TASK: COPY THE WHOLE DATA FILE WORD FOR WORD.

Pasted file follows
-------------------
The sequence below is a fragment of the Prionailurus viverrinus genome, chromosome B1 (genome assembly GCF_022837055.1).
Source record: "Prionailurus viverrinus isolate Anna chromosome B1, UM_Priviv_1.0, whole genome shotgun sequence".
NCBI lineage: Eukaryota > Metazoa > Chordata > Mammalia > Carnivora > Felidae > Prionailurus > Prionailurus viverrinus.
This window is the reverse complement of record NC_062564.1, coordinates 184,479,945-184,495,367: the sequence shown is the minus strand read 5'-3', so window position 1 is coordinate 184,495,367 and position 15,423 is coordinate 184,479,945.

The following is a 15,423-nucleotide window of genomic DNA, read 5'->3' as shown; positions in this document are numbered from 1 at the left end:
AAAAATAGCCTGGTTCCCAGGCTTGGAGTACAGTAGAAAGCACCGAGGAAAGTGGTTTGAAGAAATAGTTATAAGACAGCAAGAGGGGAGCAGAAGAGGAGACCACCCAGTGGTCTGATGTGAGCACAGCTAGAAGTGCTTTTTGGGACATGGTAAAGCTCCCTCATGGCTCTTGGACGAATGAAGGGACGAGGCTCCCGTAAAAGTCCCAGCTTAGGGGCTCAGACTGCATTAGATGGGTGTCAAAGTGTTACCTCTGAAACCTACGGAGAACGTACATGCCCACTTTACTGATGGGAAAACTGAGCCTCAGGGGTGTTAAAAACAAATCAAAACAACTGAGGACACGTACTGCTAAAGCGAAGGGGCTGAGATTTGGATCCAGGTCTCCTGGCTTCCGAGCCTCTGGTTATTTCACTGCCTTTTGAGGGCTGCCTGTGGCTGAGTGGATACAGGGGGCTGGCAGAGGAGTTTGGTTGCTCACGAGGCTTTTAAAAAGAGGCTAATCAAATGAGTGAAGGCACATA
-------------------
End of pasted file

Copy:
The sequence below is a fragment of the Prionailurus viverrinus genome, chromosome B1 (genome assembly GCF_022837055.1).
Source record: "Prionailurus viverrinus isolate Anna chromosome B1, UM_Priviv_1.0, whole genome shotgun sequence".
NCBI lineage: Eukaryota > Metazoa > Chordata > Mammalia > Carnivora > Felidae > Prionailurus > Prionailurus viverrinus.
This window is the reverse complement of record NC_062564.1, coordinates 184,479,945-184,495,367: the sequence shown is the minus strand read 5'-3', so window position 1 is coordinate 184,495,367 and position 15,423 is coordinate 184,479,945.

The following is a 15,423-nucleotide window of genomic DNA, read 5'->3' as shown; positions in this document are numbered from 1 at the left end:
AAAAATAGCCTGGTTCCCAGGCTTGGAGTACAGTAGAAAGCACCGAGGAAAGTGGTTTGAAGAAATAGTTATAAGACAGCAAGAGGGGAGCAGAAGAGGAGACCACCCAGTGGTCTGATGTGAGCACAGCTAGAAGTGCTTTTTGGGACATGGTAAAGCTCCCTCATGGCTCTTGGACGAATGAAGGGACGAGGCTCCCGTAAAAGTCCCAGCTTAGGGGCTCAGACTGCATTAGATGGGTGTCAAAGTGTTACCTCTGAAACCTACGGAGAACGTACATGCCCACTTTACTGATGGGAAAACTGAGCCTCAGGGGTGTTAAAAACAAATCAAAACAACTGAGGACACGTACTGCTAAAGCGAAGGGGCTGAGATTTGGATCCAGGTCTCCTGGCTTCCGAGCCTCTGGTTATTTCACTGCCTTTTGAGGGCTGCCTGTGGCTGAGTGGATACAGGGGGCTGGCAGAGGAGTTTGGTTGCTCACGAGGCTTTTAAAAAGAGGCTAATCAAATGAGTGAAGGCACATA